Sally Marie (Thompson) Smith, February 2, 1928 - April 22, 2020, Bethesda, Maryland. Sally lived a full and wonderful life of 91 years, 70 of those married to Matthew, the love of her life.

As shown above, some newspapers or obituary websites follow a specific style for obituaries. The city and state listed typically are the ones where the death occurred. 

Get weekly reminders to live life fully.

We'll send inspirational quotes directly to your inbox.

Example for a loved one who did not have a partner or children

Sally lived in Maine all of her life, where she enjoyed the foggy mornings, jagged coastlines, and the love of her family and life-long friends. 

There's no need to expressly state that a person never chose to marry or have children in an obituary. 

Places You Can Post an Obituary for a Loved One

You can post the obituary for a loved one in many different publications and websites. However, if you have no experience in funeral planning, you may not be familiar with the steps you need to follow to publish an obituary. 

Here are some places you can post an obituary for a loved one:

Newspapers

Some families choose to spread the word about a loved one's death by publishing an obituary in the local newspaper (or multiple newspapers). However, it's important to realize that most newspapers require a funeral home or cremation provider to submit the obituary. This process decreases the likelihood of spreading false information regarding the death of a person. 

Most newspapers charge a per-word fee to print obituaries. Depending on the circulation numbers of the newspaper, you may have to spend hundreds of dollars to publish the article. In addition, there is often an additional fee if you wish to include a photo with the obituary.

Most newspapers will publish an obituary in print and online versions. In addition, some newspapers partner with the obituary site Legacy, which means that all obituaries published in particular newspapers across the country will also be available in perpetuity on the obituary site. 

Online memorial websites

There are quite a few memorial websites that allow you to create a remembrance page for a deceased loved one. This remembrance page may include the obituary of the deceased. In addition, anybody can share these pages on social media, and visitors are encouraged to share memories and photos of the deceased for all to see.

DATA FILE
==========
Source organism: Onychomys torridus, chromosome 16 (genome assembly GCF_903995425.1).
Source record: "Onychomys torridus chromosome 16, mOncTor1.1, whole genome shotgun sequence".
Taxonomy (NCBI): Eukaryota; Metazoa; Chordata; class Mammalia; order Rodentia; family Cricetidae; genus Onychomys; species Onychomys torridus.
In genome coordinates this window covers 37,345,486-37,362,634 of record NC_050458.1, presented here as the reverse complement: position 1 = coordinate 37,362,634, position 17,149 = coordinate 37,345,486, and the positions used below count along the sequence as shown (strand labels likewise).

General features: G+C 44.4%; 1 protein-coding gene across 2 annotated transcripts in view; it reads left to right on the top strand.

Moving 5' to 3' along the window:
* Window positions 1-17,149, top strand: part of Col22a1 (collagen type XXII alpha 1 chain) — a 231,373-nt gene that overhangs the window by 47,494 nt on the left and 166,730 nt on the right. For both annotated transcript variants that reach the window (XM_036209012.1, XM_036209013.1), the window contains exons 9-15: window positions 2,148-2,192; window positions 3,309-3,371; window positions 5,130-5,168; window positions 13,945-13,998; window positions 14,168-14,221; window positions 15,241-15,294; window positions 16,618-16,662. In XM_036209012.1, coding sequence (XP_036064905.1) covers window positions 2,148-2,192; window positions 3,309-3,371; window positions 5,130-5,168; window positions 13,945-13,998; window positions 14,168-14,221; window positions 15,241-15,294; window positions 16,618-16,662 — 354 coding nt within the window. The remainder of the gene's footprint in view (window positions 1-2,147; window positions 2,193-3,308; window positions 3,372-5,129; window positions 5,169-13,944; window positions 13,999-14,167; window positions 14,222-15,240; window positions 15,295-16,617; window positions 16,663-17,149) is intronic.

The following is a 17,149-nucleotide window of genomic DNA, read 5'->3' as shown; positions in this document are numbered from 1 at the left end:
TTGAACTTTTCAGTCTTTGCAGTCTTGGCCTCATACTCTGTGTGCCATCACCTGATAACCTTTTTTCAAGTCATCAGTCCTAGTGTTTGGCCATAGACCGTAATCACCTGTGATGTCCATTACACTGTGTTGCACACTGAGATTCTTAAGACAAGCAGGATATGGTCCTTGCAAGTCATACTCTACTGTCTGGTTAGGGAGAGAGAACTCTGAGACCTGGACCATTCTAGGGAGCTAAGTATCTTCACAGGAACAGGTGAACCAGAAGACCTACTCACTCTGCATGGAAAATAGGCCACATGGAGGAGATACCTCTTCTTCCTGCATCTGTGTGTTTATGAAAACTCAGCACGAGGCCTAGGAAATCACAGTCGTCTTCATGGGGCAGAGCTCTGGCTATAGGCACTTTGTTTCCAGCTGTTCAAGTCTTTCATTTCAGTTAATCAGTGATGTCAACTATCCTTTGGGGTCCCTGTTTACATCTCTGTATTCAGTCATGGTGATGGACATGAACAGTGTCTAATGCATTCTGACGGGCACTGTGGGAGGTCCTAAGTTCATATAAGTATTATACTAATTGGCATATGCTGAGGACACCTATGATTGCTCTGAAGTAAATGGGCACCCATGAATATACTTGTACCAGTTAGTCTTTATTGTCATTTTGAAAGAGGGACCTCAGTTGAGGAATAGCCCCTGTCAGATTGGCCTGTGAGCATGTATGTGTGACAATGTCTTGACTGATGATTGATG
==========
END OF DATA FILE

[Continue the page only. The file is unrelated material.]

Some of these websites require a paid subscription, but others offer a free basic service. Some of these websites may allow you to post your loved one's obituary, but the page's primary purpose is to spread the word on end-of-life events. 

Check out each company's policies about posting the obituary of your loved one on the personal memorial page.  

Funeral home or cremation provider websites

Most funeral homes or cremation providers post the obituaries of those under their care. Talk with the funeral home staff serving your family about their requirements for the online obituary. Some staff may assist you with writing the obituary, while others will publish the article you provide. Some charge an additional fee to have the obituary posted on their company website, but other funeral homes include obituary posting as part of their packages.  

Some funeral home obituary websites link to larger ones, especially if the funeral home is part of an extensive network with locations throughout the continent. An example of this is the Dignity Memorial network of funeral homes, cemeteries, and cremation centers. 

Social media

You may consider writing the obituary about your loved one and posting it to Facebook, Twitter, or some other type of social media account. Even though this option is free, there is a benefit to posting the obituary of a loved one on a more significant public forum. 

Not everyone is connected on social media. If you wish to share details about the funeral, you'll need to find a way to reach a broader audience.

Even though obituaries aren't legally required, they can be considered historical documents. An obituary that is only posted on an individual's social media page may not be able to be accessed forever and by a wide range of people.

We Know How Difficult This Task Is

We know how hard it is to tell the story of a loved one's life in a few hundred words. Unfortunately, this monumental task may cause you to freeze in front of your keyboard if you don't know how to start. 

A lot of people get writer's block—especially if the task is emotionally difficult. So here are some ideas on how to get the job done:

  • If writing the first line is too difficult, skip it and go back to it later. 
  • Look at examples from online obituaries for inspiration.
  • Force yourself to write something—even if your sentences are incomplete. Your words may soon start to flow. 
  • Use an obituary template.
  • Ask for help from a friend, family member, funeral home staff member, or clergy. 

As you realize, the loss of a loved one is a traumatic event, so give yourself grace. 

Categories:

Icons sourced from FlatIcon.